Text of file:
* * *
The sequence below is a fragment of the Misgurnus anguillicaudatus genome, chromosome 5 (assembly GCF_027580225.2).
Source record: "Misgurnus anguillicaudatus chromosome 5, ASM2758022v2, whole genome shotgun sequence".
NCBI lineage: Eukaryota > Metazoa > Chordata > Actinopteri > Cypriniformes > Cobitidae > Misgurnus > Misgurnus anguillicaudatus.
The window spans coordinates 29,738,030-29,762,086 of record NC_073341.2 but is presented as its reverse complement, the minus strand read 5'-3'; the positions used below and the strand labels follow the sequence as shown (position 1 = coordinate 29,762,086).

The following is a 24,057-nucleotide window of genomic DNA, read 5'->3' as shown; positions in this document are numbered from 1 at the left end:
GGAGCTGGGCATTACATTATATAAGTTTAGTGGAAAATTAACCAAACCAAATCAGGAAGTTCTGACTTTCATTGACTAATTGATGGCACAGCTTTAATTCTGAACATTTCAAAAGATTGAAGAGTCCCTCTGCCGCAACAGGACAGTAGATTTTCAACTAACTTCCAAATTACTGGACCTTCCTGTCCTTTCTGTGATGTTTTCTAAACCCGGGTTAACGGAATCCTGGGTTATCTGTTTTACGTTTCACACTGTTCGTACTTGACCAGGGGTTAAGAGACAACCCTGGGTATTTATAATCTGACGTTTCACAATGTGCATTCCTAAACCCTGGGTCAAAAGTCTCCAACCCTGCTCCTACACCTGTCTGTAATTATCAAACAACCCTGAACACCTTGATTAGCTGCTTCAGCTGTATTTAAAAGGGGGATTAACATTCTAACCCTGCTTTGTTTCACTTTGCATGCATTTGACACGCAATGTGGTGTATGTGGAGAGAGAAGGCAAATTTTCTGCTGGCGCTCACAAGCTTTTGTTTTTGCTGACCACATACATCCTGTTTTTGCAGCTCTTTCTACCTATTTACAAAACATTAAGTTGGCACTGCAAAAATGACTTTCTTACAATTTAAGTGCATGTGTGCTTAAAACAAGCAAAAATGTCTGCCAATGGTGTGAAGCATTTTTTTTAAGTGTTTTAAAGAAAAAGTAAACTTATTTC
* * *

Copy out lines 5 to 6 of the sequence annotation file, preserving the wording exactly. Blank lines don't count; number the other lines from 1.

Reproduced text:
The following is a 24,057-nucleotide window of genomic DNA, read 5'->3' as shown; positions in this document are numbered from 1 at the left end:
GGAGCTGGGCATTACATTATATAAGTTTAGTGGAAAATTAACCAAACCAAATCAGGAAGTTCTGACTTTCATTGACTAATTGATGGCACAGCTTTAATTCTGAACATTTCAAAAGATTGAAGAGTCCCTCTGCCGCAACAGGACAGTAGATTTTCAACTAACTTCCAAATTACTGGACCTTCCTGTCCTTTCTGTGATGTTTTCTAAACCCGGGTTAACGGAATCCTGGGTTATCTGTTTTACGTTTCACACTGTTCGTACTTGACCAGGGGTTAAGAGACAACCCTGGGTATTTATAATCTGACGTTTCACAATGTGCATTCCTAAACCCTGGGTCAAAAGTCTCCAACCCTGCTCCTACACCTGTCTGTAATTATCAAACAACCCTGAACACCTTGATTAGCTGCTTCAGCTGTATTTAAAAGGGGGATTAACATTCTAACCCTGCTTTGTTTCACTTTGCATGCATTTGACACGCAATGTGGTGTATGTGGAGAGAGAAGGCAAATTTTCTGCTGGCGCTCACAAGCTTTTGTTTTTGCTGACCACATACATCCTGTTTTTGCAGCTCTTTCTACCTATTTACAAAACATTAAGTTGGCACTGCAAAAATGACTTTCTTACAATTTAAGTGCATGTGTGCTTAAAACAAGCAAAAATGTCTGCCAATGGTGTGAAGCATTTTTTTTAAGTGTTTTAAAGAAAAAGTAAACTTATTTC